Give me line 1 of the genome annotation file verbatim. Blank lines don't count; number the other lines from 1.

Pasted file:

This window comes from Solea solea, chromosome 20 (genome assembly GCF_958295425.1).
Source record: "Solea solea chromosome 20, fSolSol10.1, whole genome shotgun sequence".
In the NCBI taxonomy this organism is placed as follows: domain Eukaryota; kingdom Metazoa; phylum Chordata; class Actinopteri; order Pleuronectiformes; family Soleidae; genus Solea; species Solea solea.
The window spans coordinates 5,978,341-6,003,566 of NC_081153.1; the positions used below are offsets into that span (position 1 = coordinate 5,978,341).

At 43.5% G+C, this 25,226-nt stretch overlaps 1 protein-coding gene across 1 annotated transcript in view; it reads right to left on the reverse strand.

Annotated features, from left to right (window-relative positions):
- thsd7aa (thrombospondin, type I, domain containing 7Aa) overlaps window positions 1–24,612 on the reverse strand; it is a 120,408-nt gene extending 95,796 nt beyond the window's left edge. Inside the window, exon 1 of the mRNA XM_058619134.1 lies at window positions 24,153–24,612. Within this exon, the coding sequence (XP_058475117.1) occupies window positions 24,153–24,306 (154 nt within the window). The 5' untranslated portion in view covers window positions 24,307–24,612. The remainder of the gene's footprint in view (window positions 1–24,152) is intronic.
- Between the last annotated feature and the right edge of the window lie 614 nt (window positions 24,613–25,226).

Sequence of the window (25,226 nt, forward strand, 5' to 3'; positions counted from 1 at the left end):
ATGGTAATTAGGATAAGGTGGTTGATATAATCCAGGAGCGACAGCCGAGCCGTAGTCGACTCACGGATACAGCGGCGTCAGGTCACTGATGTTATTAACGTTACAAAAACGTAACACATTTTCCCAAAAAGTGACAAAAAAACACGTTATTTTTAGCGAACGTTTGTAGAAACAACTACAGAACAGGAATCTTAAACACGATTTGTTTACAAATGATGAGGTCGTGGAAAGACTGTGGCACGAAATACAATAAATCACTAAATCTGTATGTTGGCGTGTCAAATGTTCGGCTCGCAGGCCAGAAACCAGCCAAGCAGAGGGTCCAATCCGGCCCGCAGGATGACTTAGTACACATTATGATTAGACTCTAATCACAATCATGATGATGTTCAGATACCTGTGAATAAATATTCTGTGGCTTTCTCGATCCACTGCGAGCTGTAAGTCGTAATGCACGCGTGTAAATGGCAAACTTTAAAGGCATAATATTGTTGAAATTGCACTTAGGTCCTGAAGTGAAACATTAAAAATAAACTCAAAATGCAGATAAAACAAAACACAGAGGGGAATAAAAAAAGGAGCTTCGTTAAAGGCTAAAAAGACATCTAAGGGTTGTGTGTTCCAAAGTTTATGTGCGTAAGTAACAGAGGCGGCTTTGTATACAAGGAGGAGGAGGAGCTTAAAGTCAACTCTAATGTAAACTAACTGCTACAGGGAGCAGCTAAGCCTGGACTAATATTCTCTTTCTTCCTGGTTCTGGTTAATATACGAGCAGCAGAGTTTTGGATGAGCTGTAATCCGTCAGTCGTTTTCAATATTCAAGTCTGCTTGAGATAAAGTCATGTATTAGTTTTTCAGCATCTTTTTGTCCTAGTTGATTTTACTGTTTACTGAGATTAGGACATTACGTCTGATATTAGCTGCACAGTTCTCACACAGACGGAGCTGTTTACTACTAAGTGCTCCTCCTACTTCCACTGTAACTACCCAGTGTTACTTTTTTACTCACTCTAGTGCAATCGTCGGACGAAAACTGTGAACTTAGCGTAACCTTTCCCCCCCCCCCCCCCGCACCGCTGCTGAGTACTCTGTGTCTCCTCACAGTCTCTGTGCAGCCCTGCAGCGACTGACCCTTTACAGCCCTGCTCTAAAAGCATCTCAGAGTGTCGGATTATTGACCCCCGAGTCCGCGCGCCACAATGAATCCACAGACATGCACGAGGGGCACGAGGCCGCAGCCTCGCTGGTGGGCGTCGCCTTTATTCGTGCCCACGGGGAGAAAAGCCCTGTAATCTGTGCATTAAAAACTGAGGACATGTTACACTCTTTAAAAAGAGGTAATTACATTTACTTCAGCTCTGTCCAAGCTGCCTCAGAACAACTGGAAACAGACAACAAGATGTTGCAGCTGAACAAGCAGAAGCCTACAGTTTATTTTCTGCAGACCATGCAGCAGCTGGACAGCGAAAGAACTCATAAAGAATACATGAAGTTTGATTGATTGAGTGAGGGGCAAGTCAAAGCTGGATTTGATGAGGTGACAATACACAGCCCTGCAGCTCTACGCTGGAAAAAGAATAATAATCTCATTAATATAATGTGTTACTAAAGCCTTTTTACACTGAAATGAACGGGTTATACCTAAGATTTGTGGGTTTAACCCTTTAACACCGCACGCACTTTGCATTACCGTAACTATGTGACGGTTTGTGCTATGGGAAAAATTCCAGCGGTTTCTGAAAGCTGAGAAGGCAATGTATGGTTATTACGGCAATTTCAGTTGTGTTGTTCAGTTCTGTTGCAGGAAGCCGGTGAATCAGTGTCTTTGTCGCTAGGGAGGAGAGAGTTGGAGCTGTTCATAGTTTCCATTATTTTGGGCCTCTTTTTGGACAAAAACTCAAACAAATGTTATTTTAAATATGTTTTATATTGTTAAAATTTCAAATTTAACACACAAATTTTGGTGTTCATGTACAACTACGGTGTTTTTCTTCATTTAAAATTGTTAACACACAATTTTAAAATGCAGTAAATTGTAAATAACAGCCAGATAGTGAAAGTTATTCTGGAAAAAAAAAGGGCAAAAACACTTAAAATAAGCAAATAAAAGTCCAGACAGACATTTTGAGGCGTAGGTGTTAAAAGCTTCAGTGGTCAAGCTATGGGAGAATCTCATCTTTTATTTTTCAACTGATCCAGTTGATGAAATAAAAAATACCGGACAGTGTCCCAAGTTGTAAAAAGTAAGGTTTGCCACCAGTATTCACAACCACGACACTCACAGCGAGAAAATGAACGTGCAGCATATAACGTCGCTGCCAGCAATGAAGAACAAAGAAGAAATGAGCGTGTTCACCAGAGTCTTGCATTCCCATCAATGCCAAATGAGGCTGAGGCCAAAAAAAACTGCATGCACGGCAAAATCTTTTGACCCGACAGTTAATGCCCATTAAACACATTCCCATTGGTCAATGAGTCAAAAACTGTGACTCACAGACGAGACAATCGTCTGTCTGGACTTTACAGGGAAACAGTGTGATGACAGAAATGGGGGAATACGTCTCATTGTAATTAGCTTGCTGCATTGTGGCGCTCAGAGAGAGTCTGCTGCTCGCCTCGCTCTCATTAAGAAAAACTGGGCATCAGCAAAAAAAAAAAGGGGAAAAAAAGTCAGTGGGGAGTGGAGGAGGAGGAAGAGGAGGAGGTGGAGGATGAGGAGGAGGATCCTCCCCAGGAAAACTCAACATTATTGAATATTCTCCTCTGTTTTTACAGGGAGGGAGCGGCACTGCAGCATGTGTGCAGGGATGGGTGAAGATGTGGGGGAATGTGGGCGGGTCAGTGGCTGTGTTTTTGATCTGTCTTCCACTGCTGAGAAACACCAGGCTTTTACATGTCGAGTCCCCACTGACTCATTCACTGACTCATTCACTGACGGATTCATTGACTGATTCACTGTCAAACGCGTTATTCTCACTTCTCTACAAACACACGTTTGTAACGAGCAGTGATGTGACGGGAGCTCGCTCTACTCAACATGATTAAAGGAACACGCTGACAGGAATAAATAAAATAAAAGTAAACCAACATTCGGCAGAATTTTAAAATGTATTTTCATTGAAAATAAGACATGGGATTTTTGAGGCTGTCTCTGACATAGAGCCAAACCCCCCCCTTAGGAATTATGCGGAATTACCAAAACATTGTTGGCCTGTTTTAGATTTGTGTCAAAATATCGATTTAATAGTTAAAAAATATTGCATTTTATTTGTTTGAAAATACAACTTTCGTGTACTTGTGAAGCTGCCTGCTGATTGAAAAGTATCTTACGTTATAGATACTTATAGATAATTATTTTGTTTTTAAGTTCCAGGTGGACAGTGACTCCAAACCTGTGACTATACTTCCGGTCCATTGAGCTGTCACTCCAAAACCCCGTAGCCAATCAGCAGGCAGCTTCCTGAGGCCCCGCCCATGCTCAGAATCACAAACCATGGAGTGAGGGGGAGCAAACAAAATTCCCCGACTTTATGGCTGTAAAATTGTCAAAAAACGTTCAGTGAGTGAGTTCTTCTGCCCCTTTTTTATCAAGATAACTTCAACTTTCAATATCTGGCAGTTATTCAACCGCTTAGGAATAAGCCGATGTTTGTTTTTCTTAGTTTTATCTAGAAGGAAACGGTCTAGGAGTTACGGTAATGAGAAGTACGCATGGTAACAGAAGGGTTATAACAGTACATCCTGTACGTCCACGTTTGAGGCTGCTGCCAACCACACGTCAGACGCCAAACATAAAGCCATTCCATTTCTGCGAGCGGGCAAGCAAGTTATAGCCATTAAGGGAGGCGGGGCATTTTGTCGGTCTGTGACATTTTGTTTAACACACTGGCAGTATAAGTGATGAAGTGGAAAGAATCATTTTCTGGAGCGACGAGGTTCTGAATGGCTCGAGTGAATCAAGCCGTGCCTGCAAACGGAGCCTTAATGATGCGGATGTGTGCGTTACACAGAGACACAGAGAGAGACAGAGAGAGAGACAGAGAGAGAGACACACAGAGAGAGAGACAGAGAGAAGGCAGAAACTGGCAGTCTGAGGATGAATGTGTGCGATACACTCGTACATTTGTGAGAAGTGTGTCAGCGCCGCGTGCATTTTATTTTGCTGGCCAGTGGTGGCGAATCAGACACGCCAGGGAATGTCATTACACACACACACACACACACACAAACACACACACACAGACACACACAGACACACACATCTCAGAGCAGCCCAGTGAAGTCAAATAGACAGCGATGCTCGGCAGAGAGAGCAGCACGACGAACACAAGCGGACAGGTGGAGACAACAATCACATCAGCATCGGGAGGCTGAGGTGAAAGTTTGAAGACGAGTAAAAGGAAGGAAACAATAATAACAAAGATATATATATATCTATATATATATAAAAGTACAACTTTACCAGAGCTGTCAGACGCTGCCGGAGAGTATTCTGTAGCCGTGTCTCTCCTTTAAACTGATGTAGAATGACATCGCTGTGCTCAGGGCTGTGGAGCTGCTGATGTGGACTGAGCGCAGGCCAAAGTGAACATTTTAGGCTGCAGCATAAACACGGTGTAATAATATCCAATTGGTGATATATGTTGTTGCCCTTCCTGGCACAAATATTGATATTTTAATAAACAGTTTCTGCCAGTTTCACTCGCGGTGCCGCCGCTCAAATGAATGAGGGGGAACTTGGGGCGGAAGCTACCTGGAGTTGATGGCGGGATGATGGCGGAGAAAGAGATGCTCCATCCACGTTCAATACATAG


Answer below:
This window comes from Solea solea, chromosome 20 (genome assembly GCF_958295425.1).